• Prokofiev, Quintet
    • Schulhoff, Concertino
    • Frank Martin, Rhapsodie
    • Varese, Octandre

    Mid-to-late 20th Century Classics

    • Kurtag, Bagatelles
    • Henze, Quattro Fantasie
    • Xenakis, Anaktoria
    • Donatoni, Alamari
    • Grisey, Periodes
    • Benjamin, Octet
    • Dutilleux, Les Citations

    After that, we’ll have to be more specific. If you’re looking for anything in particular, just ask and I’ll try to name a few things in that direction.

    Edit: one interesting direction/thesis you could take this prompt would be expansion. Our parts have become so much more diverse, complex, and challenging since Soldier’s Tale was first published. That’s quantifiable. Just compare the range in pitch, dynamics, rhythmic complexity, and variety of techniques between Stravinsky and something more recent.
    Last edited: May 15, 2019
  14. emm


    Dec 28, 2020
    Thanks @PaulCannon for summarizing some of the key aspects! Tracing a history of an instrument across one century is a huge topic, and especially regarding developments across the 20th to 21st century, there would be so much to say about so many possible different approaches. To add some aspects, I would suggest to open up the view a bit and look at:

    a) the changing role of the bass in musical forms, traced from late-19th century symphonic repertoire into 20th century chamber music.
    This includes the questioning of established genres such as symphonies and large orchestral forms, and the search for new forms and genres. Especially in European post-WWII-music, composers rejected known forms. In general, across 20th century music we can observe a tendency towards smaller chamber ensemble repertoire. If you look around, the small-to-mid-sized chamber ensemble piece has almost become a standard format. One could start from Schoenberg's chamber pieces and melodrams, such as Pierrot Lunaire, and trace how the bass has been embedded to fit into that chamber-music sound. (I would suppose, the expanding of playing techniques, the demand for more virtuosity, more high registers and the preference for harmonics is partly indebted to the endeavour of integrating the bass into that new sound.)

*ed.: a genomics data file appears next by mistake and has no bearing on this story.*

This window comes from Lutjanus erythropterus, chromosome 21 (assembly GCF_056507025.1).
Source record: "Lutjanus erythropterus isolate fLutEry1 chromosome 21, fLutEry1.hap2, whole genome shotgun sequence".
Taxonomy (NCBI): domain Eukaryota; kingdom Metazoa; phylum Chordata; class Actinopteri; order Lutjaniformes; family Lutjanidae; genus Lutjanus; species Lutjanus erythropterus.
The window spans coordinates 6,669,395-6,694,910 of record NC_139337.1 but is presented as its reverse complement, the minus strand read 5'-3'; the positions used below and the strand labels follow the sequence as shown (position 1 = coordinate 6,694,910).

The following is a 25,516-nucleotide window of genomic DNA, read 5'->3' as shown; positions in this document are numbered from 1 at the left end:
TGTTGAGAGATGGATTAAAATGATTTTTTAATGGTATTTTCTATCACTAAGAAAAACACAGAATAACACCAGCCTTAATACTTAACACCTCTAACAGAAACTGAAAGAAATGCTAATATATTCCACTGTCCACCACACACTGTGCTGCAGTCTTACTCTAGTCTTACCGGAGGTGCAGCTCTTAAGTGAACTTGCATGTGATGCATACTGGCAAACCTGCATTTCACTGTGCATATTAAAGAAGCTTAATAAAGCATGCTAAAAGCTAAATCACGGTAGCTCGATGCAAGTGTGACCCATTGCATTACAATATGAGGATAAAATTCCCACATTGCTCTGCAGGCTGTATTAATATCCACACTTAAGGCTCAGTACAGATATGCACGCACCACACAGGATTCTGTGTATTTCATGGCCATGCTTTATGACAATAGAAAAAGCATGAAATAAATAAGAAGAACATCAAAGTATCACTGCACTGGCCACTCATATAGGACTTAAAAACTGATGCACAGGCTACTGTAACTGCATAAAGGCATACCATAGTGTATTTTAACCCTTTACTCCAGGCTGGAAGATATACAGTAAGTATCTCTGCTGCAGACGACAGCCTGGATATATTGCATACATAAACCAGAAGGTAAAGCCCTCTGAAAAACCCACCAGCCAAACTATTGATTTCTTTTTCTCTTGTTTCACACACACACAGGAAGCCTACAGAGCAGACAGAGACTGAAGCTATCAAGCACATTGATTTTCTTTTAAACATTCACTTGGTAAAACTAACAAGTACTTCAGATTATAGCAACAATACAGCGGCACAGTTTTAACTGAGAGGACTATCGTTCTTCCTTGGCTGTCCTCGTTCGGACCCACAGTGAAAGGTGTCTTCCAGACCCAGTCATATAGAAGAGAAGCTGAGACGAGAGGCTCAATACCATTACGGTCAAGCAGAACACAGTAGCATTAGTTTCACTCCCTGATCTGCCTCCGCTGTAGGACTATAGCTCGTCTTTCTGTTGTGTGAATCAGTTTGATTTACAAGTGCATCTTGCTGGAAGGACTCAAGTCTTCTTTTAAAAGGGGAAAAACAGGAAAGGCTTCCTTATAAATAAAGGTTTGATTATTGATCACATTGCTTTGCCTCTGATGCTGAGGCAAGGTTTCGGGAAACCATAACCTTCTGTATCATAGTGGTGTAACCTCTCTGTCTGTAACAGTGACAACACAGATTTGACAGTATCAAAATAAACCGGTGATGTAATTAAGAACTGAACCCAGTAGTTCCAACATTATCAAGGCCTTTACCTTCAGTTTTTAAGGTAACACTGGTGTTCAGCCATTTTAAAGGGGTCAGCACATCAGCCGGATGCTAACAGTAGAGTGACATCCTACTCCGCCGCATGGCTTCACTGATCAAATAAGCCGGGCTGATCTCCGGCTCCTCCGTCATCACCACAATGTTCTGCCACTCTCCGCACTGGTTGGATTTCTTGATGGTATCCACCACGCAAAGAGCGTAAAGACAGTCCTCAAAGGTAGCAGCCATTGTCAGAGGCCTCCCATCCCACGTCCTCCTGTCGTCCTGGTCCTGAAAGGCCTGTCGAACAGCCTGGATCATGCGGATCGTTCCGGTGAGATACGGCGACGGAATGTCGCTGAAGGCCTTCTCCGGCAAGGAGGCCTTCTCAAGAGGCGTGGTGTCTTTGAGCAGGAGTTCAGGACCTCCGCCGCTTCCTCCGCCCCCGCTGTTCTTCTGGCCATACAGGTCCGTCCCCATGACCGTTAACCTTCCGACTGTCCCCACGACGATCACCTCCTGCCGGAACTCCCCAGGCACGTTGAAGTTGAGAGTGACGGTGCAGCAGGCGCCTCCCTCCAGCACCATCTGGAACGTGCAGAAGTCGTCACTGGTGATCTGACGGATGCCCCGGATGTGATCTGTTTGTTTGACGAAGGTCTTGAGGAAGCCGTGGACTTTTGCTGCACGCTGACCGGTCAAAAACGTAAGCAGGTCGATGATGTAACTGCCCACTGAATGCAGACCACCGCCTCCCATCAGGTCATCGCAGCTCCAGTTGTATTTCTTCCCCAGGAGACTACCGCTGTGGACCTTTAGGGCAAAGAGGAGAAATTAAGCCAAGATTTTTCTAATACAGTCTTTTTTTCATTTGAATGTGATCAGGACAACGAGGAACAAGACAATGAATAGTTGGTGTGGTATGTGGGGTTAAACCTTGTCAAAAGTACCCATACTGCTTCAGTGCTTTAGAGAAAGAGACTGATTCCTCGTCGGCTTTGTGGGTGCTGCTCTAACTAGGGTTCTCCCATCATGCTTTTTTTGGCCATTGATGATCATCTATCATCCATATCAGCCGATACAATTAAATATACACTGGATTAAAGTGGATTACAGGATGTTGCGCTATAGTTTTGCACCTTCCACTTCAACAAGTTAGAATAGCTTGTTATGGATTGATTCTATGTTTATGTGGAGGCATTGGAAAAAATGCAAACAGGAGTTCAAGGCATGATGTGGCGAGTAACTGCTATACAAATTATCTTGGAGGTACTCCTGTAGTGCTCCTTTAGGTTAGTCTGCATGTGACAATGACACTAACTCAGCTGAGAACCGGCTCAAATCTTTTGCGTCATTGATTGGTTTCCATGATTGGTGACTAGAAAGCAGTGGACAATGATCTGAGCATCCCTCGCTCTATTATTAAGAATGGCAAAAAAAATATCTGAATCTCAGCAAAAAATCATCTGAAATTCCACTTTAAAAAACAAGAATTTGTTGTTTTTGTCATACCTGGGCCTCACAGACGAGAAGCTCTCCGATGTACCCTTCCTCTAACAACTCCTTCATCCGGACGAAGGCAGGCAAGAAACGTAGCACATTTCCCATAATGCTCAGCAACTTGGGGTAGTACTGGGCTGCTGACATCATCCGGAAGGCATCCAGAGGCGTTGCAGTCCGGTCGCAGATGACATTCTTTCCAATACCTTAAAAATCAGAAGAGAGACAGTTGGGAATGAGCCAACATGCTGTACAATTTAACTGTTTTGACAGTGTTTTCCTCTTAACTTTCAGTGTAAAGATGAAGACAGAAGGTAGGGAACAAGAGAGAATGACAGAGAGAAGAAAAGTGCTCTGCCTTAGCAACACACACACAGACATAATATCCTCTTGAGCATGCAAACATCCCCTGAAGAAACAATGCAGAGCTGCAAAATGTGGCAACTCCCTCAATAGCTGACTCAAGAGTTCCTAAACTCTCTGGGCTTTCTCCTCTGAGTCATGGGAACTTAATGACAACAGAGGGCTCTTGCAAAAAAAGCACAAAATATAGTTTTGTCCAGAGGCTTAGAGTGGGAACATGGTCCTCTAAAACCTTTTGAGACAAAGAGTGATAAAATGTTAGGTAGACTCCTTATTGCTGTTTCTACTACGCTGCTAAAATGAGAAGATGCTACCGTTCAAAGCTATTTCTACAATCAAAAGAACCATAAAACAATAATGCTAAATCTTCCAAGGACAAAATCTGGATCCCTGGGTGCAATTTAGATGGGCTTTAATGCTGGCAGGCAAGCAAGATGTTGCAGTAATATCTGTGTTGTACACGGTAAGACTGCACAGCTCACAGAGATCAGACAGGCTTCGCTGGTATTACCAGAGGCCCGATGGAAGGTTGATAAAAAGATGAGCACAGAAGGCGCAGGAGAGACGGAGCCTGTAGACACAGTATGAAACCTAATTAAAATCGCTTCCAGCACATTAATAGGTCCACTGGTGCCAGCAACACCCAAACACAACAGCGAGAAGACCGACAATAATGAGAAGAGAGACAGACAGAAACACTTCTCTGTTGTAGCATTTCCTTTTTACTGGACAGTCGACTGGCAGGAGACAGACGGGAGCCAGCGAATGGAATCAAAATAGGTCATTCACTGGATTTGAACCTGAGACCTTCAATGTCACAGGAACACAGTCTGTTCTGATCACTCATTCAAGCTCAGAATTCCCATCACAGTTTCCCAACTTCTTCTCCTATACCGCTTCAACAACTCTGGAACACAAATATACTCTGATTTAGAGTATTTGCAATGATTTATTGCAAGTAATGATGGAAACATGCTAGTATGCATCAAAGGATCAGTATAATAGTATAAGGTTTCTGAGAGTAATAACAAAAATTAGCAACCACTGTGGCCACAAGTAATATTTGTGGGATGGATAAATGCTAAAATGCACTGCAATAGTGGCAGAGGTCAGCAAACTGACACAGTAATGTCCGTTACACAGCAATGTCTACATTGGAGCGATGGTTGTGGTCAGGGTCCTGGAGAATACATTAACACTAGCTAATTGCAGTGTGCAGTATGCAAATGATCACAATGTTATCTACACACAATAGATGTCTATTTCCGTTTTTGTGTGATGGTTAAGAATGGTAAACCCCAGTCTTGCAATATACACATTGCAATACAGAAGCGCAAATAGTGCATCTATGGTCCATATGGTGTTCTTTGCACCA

b) the influence of new technologies on the sound and composition of 20th to 21st century music. across the history, there have been always instruments that functioned like "labs" for composers - for example, the piano was such a paradigmatic experimental instrument in the 19th century, with the piano sonata leading to lots of new musical developments. The bass, due to its size, also offers the possibility to study harmonics and acoustics in depth. Very often in contemporary chamber pieces, I find the role of the double bass to be more of a synthesizer - it is an experimental ground, taking up different roles and fulfilling very different soundworlds, while the other instruments very often still are grouped in sections, registers or acting with one dominant sound character. This brings us back again to ancient music - the bass, for long, was not an instrument proper, it was a musical function (the "lowest voice" in an ensemble). I find that tendency still plays out in contemporary music - yet the bass takes up several, different functions there. For example, in Grisey's Periodes or much of Georg Friedrich Haas' music, the bass does not only present the fundamentals of the spectral series, but also brings in high partials.
    marcox likes this.
  15. emm


    Dec 28, 2020
    ...aha! By the way, I didn't know someone posted that video of Okanagon in YouTube - this was me playing back in 2012.... :laugh: